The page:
Tony Morlock, of Morlock Asphalt, runs the paving machine and Josh Miller the roller in Grand Rapids, Ohio.
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Pay now or pay later is the key decision homeowners must make when choosing driveway paving material.
Those willing to spend now and save on upkeep later usually pick concrete, say local paving experts. those hoping to put in a driveway for less money will opt for asphalt or blacktop, although the driveway will have to be sealed periodically.
Concrete costs at least twice what asphalt costs, experts say. A typical charge is $1.45 to $2 per square foot for asphalt and $3 to $3.50 per square foot for concrete. The new trend of using color or printing a patterned design in the surface can cost five times as much as a basic asphalt driveway.
“Blacktop will last 18 to 20 years and concrete will last forever, but you're going to pay 2 to 21/2 times more for concrete,” said Bob Wheeler, president of Jennite Co. in Toledo.
The key to driveway durability is how the material is poured into place, said Tony Morlock, of Morlock Asphalt Ltd. near Portage, Ohio, who does cement and asphalt drives.
“If you don't have a good foundation to start with, neither one lasts,” he said. “You'll get cracks in both and if anybody tells you different, they're wrong.”
He prefers to use a base of 10 inches of compacted stone on both types of jobs. “I use a little more than most people, but the blacktop especially holds up real well,” he said.
“If that stone is not stable, nothing is going to stick and you'll get cracks from the bottom up, which then causes the cracks on top.”
The industry standard for asphalt, said Jennite's Mr. Wheeler, is to excavate the site and spread a six-inch stone base, and then apply 21/2 inches of blacktop. For concrete, the standard is four inches of cement poured atop the base in the driveway portion, six to eight inches on the apron leading to the street.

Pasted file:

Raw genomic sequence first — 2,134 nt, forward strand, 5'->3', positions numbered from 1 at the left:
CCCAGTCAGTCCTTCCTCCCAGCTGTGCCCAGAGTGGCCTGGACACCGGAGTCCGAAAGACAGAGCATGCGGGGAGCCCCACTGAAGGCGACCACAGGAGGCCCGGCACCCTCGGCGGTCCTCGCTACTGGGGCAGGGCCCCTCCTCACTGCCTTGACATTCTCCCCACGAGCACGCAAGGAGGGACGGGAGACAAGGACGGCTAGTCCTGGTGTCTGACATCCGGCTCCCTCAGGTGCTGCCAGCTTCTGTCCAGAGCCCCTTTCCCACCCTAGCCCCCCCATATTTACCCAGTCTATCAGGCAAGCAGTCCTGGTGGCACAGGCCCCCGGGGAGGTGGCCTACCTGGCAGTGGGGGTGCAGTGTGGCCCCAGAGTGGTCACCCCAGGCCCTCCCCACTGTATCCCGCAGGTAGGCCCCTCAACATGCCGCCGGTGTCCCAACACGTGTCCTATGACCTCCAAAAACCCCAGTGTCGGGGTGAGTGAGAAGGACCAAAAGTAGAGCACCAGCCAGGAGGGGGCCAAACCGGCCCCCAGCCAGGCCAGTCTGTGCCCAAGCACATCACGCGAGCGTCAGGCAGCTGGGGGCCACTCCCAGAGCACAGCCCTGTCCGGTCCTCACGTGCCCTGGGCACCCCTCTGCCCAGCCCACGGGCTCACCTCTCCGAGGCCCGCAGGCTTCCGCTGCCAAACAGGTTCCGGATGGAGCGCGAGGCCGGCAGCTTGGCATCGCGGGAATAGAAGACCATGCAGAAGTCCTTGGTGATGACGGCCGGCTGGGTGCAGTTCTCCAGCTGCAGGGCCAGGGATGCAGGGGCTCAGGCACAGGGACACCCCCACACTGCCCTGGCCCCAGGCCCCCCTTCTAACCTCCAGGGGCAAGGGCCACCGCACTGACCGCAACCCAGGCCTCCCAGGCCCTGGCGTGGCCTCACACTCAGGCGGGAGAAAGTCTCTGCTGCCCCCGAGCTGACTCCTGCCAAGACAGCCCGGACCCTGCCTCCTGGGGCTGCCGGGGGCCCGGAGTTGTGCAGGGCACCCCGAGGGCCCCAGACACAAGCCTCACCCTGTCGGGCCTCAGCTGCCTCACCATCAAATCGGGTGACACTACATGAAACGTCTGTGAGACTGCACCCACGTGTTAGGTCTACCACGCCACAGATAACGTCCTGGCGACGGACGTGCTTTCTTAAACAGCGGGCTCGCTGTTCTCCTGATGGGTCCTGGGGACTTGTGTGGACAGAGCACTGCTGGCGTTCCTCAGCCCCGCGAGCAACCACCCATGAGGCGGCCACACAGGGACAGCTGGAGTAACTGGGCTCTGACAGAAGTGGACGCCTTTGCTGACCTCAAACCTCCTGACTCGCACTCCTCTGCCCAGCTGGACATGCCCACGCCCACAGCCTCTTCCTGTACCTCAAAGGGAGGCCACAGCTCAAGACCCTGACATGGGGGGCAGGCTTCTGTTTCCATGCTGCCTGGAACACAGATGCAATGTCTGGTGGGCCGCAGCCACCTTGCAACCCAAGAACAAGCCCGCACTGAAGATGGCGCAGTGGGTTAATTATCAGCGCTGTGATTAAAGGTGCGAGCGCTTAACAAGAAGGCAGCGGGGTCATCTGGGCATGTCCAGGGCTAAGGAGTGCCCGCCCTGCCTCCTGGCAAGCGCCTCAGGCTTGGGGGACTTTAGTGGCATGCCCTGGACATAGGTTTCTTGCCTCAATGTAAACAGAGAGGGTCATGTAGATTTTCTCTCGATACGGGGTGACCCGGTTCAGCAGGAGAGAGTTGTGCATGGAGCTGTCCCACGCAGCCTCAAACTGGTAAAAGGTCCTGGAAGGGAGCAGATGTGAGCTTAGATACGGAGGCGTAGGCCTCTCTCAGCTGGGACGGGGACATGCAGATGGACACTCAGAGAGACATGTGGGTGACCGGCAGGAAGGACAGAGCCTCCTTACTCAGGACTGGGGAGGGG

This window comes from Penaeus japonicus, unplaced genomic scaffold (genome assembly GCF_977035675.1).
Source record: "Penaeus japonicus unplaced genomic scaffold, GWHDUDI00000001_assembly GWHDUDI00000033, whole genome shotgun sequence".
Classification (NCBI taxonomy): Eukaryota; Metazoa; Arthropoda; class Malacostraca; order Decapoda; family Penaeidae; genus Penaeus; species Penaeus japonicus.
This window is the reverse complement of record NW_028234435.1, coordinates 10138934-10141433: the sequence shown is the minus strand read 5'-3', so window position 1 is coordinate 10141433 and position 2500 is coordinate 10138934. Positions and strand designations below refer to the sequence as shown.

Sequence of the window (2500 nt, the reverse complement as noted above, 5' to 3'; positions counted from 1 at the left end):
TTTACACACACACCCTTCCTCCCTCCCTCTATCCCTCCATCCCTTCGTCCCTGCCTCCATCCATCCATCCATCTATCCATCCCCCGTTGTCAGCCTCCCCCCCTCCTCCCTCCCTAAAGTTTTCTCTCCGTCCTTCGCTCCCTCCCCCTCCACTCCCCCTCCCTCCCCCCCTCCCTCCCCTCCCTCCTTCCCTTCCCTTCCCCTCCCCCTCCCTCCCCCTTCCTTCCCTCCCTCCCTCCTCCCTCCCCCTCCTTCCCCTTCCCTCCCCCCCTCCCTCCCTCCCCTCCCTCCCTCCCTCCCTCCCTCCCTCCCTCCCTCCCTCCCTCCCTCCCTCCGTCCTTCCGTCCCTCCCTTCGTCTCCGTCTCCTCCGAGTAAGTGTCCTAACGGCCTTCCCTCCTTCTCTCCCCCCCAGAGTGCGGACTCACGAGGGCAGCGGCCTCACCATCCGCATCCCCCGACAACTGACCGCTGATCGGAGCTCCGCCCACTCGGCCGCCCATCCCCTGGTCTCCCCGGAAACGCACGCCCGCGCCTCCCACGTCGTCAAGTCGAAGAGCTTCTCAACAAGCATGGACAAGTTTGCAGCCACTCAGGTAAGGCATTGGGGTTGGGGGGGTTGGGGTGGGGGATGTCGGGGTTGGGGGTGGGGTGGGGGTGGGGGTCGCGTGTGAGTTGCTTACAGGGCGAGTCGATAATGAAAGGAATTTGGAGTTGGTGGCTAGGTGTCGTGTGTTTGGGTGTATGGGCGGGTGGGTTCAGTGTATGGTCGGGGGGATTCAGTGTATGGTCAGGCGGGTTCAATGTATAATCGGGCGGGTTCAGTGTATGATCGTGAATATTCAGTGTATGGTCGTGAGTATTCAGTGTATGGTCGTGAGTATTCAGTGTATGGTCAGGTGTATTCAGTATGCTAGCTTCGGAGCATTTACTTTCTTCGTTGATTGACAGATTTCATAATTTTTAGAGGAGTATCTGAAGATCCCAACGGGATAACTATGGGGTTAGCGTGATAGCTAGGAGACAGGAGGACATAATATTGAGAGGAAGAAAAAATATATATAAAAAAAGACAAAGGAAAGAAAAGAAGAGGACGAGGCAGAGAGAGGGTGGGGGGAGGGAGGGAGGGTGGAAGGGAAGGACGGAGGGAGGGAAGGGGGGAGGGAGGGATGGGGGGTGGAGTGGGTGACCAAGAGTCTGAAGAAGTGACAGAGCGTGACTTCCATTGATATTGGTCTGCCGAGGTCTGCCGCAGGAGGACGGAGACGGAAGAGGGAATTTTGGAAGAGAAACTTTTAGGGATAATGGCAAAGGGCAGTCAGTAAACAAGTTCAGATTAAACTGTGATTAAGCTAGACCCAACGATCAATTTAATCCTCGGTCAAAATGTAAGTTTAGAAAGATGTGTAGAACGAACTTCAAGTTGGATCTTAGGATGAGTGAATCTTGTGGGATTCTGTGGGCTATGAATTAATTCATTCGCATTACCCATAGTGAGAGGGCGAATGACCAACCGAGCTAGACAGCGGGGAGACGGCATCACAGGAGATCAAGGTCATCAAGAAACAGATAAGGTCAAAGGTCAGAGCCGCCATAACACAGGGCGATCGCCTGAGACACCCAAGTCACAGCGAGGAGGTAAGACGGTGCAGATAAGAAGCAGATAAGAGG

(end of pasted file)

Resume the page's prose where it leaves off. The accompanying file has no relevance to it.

The best time to pour or repave a driveway is from April 1 through November, he said, barring cold, rainy weather.
“You pour asphalt at 250 to 285 degrees, so heat's not going to effect it. But cold weather does and damp soils do,” Mr. Wheeler said. He said cold weather pulls the heat out of the blacktop and it will turn “into one big, solid lump.” Dampness will cause moisture to get trapped in the blacktop, causing it to fail prematurely.
On a typical repaving job, his company will remove the old blacktop on one day, pave it the next, and then tell the homeowner not to drive on the new surface for three days and not to park on it for the balance of a week. Those choosing a concrete driveway will be told to stay off it for 7 to 10 days. Water will be applied to the newly poured surface to make it cure more strongly.
“We recommend concrete in a lot of places because it's more substantial. It's a structural material,” said Bob Baldus, an estimator with Bowers Asphalt & Paving in Lake Township. “But because of the cost, many people lean toward asphalt. It's a very simple process, unless you don't know what you're doing.”
Tom Balas, of Balas Inc. in Toledo, said he has poured concrete driveways for years and usually leaves 18 inches on each side so when drivers get out of their cars they're not stepping on grass.
William Fair, an engineer with Flexible Pavements of Ohio, the state asphalt organization, said state residents have no clear choice on driveway material. Asphalt is the least costly, but cracks need to be sealed, he said.
“Asphalt is an organic substance from petroleum, so when it's hit by air, water, and sunlight, you're going to have to seal the surface or cracks will appear,” he added.
The latest trend in asphalt is called StreetPrint, which is the imprinting of patterns on the surface.
“You can simulate brick pavers, random stone patterns, slate patterns, and border patterns and there're 31 colors that we can use,” said Steve Creager, of Gerken Asphalt Paving Inc., in Napoleon.
His company would charge $5.25 to $6.25 a square foot for a StreetPrint, compared with about $11 a square foot for printed concrete. “We've done municipal streets like Adams Street in Toledo, but we're still trying to catch on in the residential market,” he said.